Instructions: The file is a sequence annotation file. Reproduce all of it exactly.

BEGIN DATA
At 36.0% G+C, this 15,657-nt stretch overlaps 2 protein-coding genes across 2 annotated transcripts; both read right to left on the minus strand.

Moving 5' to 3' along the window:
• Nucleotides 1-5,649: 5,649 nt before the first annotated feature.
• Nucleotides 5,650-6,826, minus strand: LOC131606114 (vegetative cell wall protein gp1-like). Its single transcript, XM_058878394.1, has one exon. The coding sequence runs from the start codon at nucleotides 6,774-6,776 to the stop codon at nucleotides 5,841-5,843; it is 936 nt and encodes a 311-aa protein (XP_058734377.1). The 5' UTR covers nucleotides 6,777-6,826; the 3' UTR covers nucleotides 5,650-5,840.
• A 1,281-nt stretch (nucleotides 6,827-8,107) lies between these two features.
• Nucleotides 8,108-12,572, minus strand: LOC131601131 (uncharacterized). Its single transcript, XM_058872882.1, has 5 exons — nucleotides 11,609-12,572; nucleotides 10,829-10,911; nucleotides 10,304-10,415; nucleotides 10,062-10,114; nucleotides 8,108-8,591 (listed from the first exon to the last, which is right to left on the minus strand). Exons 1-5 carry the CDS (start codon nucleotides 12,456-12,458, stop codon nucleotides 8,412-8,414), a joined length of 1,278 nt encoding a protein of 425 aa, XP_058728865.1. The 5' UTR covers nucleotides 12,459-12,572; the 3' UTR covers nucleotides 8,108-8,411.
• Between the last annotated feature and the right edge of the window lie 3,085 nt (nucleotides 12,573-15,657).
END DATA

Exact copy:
At 36.0% G+C, this 15,657-nt stretch overlaps 2 protein-coding genes across 2 annotated transcripts; both read right to left on the minus strand.

Moving 5' to 3' along the window:
• Nucleotides 1-5,649: 5,649 nt before the first annotated feature.
• Nucleotides 5,650-6,826, minus strand: LOC131606114 (vegetative cell wall protein gp1-like). Its single transcript, XM_058878394.1, has one exon. The coding sequence runs from the start codon at nucleotides 6,774-6,776 to the stop codon at nucleotides 5,841-5,843; it is 936 nt and encodes a 311-aa protein (XP_058734377.1). The 5' UTR covers nucleotides 6,777-6,826; the 3' UTR covers nucleotides 5,650-5,840.
• A 1,281-nt stretch (nucleotides 6,827-8,107) lies between these two features.
• Nucleotides 8,108-12,572, minus strand: LOC131601131 (uncharacterized). Its single transcript, XM_058872882.1, has 5 exons — nucleotides 11,609-12,572; nucleotides 10,829-10,911; nucleotides 10,304-10,415; nucleotides 10,062-10,114; nucleotides 8,108-8,591 (listed from the first exon to the last, which is right to left on the minus strand). Exons 1-5 carry the CDS (start codon nucleotides 12,456-12,458, stop codon nucleotides 8,412-8,414), a joined length of 1,278 nt encoding a protein of 425 aa, XP_058728865.1. The 5' UTR covers nucleotides 12,459-12,572; the 3' UTR covers nucleotides 8,108-8,411.
• Between the last annotated feature and the right edge of the window lie 3,085 nt (nucleotides 12,573-15,657).